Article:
Monday, January 30, 2012

Dinner with old and New Friends

I can’t recall January ever being this cold in Sonoma County, or perhaps it is me getting older and I can’t tolerate the cold as much.

Last Wednesday I had a small dinner party with four of my most favored people here from Healdsburg and Sebastopol. We had a wonderful evening.  The food was good but I only give it a 3.5 out of 5. Needles to say, I was not impressed with my cooking.  I have made this entree many times before; the recipe is from “Giada De Laurentes” TV show on the Food Network, Salmon baked in foil.

Before, I always left the skin on one side of the Salmon Filets. This time I decided to bake it skinless in the foil. The fish stays firmer with the skin on and the cooking time needs to be 5 minutes less when skinless: It is a wonderful dish for entertaining but timing is everything.

            Salmon Baked in Foil

4 (5 ounces each) salmon fillets
2 teaspoon olive oil plus to teaspoons
Salt and freshly ground pepper
3 tomatoes, chopped, or 1 14-ounce can chopped tomatoes, drained
2 shallots or ½ medium onion, chopped
2 tablespoons fresh lemon juice (about ½ lemon)
1 ½ teaspoons chopped fresh oregano or ¾ dried
1 ½ teaspoons chopped fresh thyme or ¾ dried

Foil paper, 12 by 12 inches

Preheat oven to 400 degrees

In a medium bowl, stir in the tomatoes, shallots, 2 tablespoons of olive oil, lemon juice, oregano, thyme, salt and pepper to taste.

Place a salmon fillet, oiled side down, atop a sheet of foil. Fold the edges up. Spoon the tomato mixture over the salmon. Fold the sides of the foil over the fish and tomato mixture, covering completely;  repeat with the rest of the salmon fillets seal the packets closed.

Place the foil packet on a large baking sheet. Repeat until all of the salmon have been individually wrapped in foil and placed on the baking sheet.

Bake until salmon is just cooked through about 25 minutes.

Open packets and transfer to plates and serve. (Very hot)


You can use the tomato mixture and put on top of pork shops, cooking time increases to 45 to 50 minutes, depending on the thickness of the shops.

Makes 4 servings

Back to 1976

January 1976 was also very cold in Connecticut. Marc was back at work and we were happy that he was in remission. I took on projects in New York City when time permitted. My home and working at Annie’s Firehouse Soup Kitchen did not leave much time for catering projects in the city or Connecticut.

I really did mess up with House & Garden Magazine though. I was asked to put a special menu together centered around “Meal in the Pot” for publication.  I missed the deadline by two days and of course it never got published.  The Editor at the time was not happy with me.  Annie’s Firehouse stayed busy and very popular.  I trained a cook (actually two).  A former Marine who cooked while in the service gave me so much grief and did not want to stick to my recipes or know how.  You guessed it, I had to dismiss him.  The other was a young woman, Olivia, from New Orleans who was a student at Yale and loved to cook.  Olivia got the hang of it and I felt comfortable leaving the kitchen in her hands.  Olivia also did catering with me.  When she graduated from Yale she went back to New Orleans and opened her own catering company.  A few weeks after she left New Haven I received a beautiful note from her thanking me for all I taught her.  What a motivation to keep going.  Anyone who knows about cooking and putting an event or wedding together knows it is a labor of love.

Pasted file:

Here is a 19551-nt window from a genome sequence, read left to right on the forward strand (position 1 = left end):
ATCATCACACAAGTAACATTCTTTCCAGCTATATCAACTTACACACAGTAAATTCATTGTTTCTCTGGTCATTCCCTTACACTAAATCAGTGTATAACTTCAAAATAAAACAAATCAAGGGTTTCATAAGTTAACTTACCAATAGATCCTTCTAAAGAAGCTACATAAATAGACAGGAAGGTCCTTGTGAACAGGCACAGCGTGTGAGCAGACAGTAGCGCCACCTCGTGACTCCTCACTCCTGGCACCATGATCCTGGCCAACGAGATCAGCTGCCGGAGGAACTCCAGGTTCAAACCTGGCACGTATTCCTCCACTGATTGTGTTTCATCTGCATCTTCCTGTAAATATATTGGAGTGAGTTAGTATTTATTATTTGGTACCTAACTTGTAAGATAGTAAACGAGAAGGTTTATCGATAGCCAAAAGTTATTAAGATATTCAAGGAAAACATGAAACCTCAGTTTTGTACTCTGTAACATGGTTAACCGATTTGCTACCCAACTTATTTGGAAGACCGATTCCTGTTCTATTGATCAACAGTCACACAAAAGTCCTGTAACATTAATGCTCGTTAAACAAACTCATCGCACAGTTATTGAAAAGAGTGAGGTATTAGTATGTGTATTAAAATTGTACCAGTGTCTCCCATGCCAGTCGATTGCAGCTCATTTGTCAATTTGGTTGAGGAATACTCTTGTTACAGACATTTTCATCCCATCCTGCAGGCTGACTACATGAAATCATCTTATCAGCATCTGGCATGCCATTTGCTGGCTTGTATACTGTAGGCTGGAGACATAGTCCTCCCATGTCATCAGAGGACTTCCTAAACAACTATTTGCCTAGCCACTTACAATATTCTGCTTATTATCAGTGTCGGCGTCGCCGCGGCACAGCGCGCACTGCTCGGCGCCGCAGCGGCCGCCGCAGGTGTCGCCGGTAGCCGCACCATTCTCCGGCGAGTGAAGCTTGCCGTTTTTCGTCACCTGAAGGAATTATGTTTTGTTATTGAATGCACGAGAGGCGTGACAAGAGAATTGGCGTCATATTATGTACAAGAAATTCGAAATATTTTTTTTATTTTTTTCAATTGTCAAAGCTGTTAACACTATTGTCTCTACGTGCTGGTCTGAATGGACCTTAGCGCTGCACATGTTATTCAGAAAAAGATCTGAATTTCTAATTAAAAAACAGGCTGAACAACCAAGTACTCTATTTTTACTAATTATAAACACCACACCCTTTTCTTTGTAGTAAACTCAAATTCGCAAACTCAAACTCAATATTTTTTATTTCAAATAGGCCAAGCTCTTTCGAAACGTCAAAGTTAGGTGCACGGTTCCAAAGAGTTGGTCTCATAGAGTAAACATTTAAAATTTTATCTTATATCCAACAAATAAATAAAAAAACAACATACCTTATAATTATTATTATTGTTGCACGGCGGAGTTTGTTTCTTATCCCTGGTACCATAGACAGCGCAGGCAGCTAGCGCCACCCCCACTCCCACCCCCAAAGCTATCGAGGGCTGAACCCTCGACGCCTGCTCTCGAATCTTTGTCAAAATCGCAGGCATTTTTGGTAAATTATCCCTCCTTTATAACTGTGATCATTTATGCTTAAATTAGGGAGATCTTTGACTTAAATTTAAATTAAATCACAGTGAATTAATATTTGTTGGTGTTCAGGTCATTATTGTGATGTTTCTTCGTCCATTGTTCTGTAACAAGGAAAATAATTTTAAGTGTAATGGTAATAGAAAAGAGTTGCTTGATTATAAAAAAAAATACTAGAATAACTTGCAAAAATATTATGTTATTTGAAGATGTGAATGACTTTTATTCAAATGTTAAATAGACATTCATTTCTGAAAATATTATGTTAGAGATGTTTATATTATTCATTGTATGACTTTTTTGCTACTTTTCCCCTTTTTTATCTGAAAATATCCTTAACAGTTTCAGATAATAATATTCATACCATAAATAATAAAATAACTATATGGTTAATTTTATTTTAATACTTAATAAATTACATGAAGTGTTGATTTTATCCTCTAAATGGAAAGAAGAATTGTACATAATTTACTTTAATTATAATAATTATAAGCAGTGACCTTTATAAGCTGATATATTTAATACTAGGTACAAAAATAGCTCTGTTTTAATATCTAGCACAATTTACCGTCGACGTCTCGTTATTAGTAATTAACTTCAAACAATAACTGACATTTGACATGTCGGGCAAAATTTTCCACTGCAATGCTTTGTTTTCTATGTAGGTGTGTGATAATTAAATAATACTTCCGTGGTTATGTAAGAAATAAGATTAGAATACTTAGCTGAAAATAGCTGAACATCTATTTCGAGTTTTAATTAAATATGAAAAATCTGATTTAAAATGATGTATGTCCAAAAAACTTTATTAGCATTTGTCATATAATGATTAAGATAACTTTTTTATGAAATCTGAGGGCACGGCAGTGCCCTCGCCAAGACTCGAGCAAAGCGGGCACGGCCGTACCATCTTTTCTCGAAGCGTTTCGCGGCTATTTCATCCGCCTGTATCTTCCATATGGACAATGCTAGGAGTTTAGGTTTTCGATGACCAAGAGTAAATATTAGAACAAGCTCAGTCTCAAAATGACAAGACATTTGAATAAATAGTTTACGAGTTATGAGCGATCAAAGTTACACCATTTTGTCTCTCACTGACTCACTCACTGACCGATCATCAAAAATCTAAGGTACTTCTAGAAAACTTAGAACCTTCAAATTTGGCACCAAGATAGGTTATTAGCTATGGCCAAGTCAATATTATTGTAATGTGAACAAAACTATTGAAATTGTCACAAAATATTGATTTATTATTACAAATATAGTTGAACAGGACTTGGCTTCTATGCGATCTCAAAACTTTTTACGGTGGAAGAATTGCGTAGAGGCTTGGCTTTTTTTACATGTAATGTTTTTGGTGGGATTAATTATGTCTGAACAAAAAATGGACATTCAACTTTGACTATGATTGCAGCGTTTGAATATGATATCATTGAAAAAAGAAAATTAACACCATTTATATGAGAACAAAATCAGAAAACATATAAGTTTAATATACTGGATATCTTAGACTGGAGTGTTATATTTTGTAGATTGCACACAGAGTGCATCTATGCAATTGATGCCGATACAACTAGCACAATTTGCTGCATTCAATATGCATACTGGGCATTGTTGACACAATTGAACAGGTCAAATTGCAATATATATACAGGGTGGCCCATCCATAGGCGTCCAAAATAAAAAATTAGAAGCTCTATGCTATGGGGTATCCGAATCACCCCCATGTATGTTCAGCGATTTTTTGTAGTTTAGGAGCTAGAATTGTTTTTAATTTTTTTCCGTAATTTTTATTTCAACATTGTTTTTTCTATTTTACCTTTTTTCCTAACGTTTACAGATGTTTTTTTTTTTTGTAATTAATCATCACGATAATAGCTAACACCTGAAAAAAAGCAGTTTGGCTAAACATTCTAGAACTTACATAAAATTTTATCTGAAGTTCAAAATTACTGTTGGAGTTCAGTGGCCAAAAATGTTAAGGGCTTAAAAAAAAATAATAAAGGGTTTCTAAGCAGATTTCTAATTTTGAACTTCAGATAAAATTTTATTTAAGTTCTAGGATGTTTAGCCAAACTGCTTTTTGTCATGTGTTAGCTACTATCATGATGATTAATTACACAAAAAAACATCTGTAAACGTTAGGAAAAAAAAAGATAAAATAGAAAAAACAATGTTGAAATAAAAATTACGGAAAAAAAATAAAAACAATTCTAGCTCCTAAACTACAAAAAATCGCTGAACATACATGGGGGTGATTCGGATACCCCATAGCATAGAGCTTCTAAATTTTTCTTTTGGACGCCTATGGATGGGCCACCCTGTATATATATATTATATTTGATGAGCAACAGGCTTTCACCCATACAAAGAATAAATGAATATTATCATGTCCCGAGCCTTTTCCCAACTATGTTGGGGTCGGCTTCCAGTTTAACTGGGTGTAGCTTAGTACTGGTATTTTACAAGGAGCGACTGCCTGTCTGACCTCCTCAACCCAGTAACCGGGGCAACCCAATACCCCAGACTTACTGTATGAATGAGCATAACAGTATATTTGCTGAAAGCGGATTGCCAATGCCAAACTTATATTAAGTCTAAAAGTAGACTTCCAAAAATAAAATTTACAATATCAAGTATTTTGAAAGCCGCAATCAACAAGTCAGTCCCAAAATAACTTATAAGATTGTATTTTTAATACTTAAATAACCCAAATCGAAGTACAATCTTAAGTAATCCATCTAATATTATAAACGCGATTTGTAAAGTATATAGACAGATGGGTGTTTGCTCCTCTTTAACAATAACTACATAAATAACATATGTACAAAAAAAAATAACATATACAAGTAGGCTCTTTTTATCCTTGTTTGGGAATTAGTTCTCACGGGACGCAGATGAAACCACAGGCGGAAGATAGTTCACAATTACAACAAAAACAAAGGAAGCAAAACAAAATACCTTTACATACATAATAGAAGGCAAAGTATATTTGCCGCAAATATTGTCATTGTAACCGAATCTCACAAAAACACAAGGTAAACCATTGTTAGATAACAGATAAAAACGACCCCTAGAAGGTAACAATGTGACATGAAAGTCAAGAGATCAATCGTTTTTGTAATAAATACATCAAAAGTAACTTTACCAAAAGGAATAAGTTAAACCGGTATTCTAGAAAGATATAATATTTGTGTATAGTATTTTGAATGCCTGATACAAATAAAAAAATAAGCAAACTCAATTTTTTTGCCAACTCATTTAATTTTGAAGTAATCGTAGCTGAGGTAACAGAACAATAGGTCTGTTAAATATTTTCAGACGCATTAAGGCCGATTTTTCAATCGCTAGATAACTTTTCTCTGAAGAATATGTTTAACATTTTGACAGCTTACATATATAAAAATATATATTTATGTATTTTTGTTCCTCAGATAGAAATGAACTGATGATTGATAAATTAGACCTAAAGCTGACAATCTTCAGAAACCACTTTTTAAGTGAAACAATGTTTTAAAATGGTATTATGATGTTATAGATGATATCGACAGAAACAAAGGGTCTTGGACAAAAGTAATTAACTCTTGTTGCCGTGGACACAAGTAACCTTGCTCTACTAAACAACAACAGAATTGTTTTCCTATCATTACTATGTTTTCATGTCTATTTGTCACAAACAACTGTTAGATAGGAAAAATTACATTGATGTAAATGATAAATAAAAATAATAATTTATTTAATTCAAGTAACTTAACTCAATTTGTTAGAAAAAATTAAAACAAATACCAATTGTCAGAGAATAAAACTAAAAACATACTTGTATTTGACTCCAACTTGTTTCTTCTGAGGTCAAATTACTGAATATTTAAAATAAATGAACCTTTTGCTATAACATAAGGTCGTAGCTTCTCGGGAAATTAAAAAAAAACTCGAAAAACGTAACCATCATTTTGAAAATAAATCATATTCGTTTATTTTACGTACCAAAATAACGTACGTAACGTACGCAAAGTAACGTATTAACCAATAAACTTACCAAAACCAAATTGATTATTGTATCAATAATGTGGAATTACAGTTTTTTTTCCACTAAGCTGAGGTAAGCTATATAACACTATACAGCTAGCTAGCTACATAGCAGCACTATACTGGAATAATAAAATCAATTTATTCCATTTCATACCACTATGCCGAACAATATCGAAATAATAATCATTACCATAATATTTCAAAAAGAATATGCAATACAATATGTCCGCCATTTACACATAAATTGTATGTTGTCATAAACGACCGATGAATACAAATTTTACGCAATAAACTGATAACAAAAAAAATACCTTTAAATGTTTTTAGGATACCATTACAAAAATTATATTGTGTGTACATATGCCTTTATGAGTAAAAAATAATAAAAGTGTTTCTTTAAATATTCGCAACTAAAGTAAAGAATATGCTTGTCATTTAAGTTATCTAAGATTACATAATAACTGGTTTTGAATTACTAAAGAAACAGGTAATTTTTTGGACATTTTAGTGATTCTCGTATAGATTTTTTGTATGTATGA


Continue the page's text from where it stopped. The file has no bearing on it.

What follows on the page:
In the beginning of March, Marc and I drove to Vermont to spend a few days for R&R with our friends Ingrid and Nick at their Vermont home. It was so beautiful, surrounded by the snowcapped mountains. We did spend the second day at a ski lodge.  Marc was sitting by the Fireplace watching the skiers. Ingrid and Nick were on the slopes and I was debating if I should go up and ski down; I am more comfortable skiing cross-country.  I decided not to and went back into the lodge.  Marc seemed to enjoy the bustle around him.  I noticed his face was very flushed.  At first I thought the fireplace produced that flush, after awhile I touched his forehead, he was burning up.  Oh boy, what a scare.  Ingrid and Nick were going to join Marc and I for lunch and it was almost lunch.  As soon as they walked into the lodge, I told them we needed to get back to their home and I needed to pack Marc up and drive back to Connecticut.  I did make a call to his Oncologist to see if it was safe to drive him back to Connecticut.  He instructed me to give Marc two aspirin and to make sure he is warm.  I drove like a mad woman back to Connecticut.  All I could think of was “Make it to Yale New Haven Hospital in one piece.”  I was speeding and of course was stopped somewhere in Massachusetts by the highway patrol.  I told him what was going on and he then drove in front of me with his lights flashing until I entered Connecticut.  I am not sure, but I believe he alerted the Connecticut troopers to watch out for me and help me to get to New Haven Yale University hospital.  I never encountered a trooper in Connecticut and we made it safe to the hospital.

The diagnosis was pneumonia.  Marc was put on antibiotics but he did not get better.  Tests revealed that the cancer was back.  He had to stay in the hospital, and chemo was the norm again.  When he came home he was weak but put up a good front.  After one week another round of chemo started.  It was heartbreaking.  The cancer had spread and Marc decided no more chemo.